The main feature of Relocalization, however, is not home rule government overriding federal law.  It is about building a parallel public infrastructure whose goal is “rebuilding more balanced local economies that emphasize securing basic needs. Local food, energy and water systems are perhaps the most critical to build. In the absence of reliable trade partners, whether from peak oil, natural disaster or political instability, a local economy that at least produces its essential goods will have a true comparative advantage.”
We Don’t Live in Neverland
by John Michael Greer (The Archdruid Report, 1/30/13)
Thanks to Garrett Snedaker for pointing me to this and the following recent articles by Mr. Greer. Greer touches on some of the same themes that I wrote about above, but in his own inimitable style, and with his own unique insights.
“Those of my readers who have been following the peak oil scene for any length of time will have encountered any number of enthusiastic discussions of relocalization: the process, that is, of disconnecting from the vast and extravagant global networks of production, consumption, and control that define so much of industrial society, in order to restore or reinvent local systems that will be more resilient in the face of energy shortages and other disruptions, and provide more security and more autonomy to those who embrace them.

A very good case can be made for this strategy…[and] each of these arguments comes with its own downside, which by and large you won’t find mentioned anywhere on those same websites…”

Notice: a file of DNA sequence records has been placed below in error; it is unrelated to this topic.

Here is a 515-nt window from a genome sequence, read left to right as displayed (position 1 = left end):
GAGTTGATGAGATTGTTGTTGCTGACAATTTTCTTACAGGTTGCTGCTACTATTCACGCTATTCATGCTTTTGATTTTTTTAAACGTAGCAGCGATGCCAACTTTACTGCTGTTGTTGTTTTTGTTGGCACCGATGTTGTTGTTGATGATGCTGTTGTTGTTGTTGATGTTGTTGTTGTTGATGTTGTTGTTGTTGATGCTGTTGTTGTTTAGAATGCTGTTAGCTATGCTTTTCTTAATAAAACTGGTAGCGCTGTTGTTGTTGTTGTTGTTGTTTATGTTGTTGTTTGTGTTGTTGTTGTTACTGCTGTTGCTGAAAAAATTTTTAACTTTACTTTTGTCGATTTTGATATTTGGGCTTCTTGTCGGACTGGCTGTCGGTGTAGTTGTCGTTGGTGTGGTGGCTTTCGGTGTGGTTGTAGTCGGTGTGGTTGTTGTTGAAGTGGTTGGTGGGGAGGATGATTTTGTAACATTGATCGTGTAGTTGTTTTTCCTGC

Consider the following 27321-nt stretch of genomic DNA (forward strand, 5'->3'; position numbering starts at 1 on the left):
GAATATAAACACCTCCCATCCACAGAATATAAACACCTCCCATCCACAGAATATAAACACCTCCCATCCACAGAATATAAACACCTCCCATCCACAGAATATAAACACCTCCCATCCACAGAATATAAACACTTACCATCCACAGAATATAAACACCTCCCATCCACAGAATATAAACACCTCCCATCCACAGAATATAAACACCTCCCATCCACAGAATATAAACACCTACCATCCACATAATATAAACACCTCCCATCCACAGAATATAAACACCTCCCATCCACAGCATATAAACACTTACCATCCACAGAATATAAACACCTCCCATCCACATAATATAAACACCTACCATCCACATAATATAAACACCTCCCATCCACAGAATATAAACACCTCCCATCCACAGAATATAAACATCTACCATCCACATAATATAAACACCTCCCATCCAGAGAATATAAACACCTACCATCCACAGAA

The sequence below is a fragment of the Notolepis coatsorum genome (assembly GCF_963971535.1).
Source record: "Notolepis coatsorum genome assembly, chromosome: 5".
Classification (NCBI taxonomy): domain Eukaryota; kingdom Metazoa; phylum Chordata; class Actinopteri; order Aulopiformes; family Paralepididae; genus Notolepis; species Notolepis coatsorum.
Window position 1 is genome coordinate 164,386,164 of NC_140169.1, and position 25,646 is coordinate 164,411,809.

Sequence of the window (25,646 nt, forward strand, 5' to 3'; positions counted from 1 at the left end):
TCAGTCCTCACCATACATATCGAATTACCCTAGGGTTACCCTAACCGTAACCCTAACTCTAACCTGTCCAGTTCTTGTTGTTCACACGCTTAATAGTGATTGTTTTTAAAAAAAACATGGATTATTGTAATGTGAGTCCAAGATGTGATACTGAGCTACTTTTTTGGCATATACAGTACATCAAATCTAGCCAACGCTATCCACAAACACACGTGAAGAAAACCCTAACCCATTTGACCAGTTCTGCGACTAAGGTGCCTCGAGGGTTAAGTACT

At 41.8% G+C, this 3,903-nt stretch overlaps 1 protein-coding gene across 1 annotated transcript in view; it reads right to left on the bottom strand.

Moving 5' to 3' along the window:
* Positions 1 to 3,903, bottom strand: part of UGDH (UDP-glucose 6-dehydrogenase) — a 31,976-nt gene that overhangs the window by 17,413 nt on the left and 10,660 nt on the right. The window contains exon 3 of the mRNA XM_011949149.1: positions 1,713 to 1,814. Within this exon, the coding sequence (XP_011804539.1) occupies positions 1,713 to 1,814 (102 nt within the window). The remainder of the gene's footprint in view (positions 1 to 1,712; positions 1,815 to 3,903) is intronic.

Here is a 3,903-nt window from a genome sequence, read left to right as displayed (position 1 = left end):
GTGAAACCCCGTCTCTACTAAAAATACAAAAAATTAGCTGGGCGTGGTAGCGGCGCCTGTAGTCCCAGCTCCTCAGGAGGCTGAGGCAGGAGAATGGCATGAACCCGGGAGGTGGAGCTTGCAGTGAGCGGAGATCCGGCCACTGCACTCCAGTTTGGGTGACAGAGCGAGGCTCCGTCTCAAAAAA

The Center Cannot Hold
by John Michael Greer (The Archdruid Report, 2/07/13)
“I’d like, to pursue the point a little further, to offer two unpopular predictions about the future of American government.  The first is that the centralization of power in Washington DC has almost certainly reached its peak, and will be reversing in the decades ahead of us. The second is that, although there will inevitably be downsides to that reversal, it will turn out by and large to be an improvement over the system we have today.  These predictions unfold from a common logic; both are consequences of the inevitable failure of overcentralized power.”
I’ll close with references to two essays from The Post Carbon Reader that are available to download.
Economy: The Competitiveness of Local Living Economies
by Michael Shuman (The Post Carbon Reader, 2010)
“The only thing standing in the way of localization is policy-makers committed to propping up noncompetitive global corporations.”
Building Resilience: What Can Communities Do?
by Rob Hopkins (The Post Carbon Reader, 2010)
“Community matters when we are looking for responses to peak oil and climate change because of the power that emerges from working together and creating meaningful change through shared action.”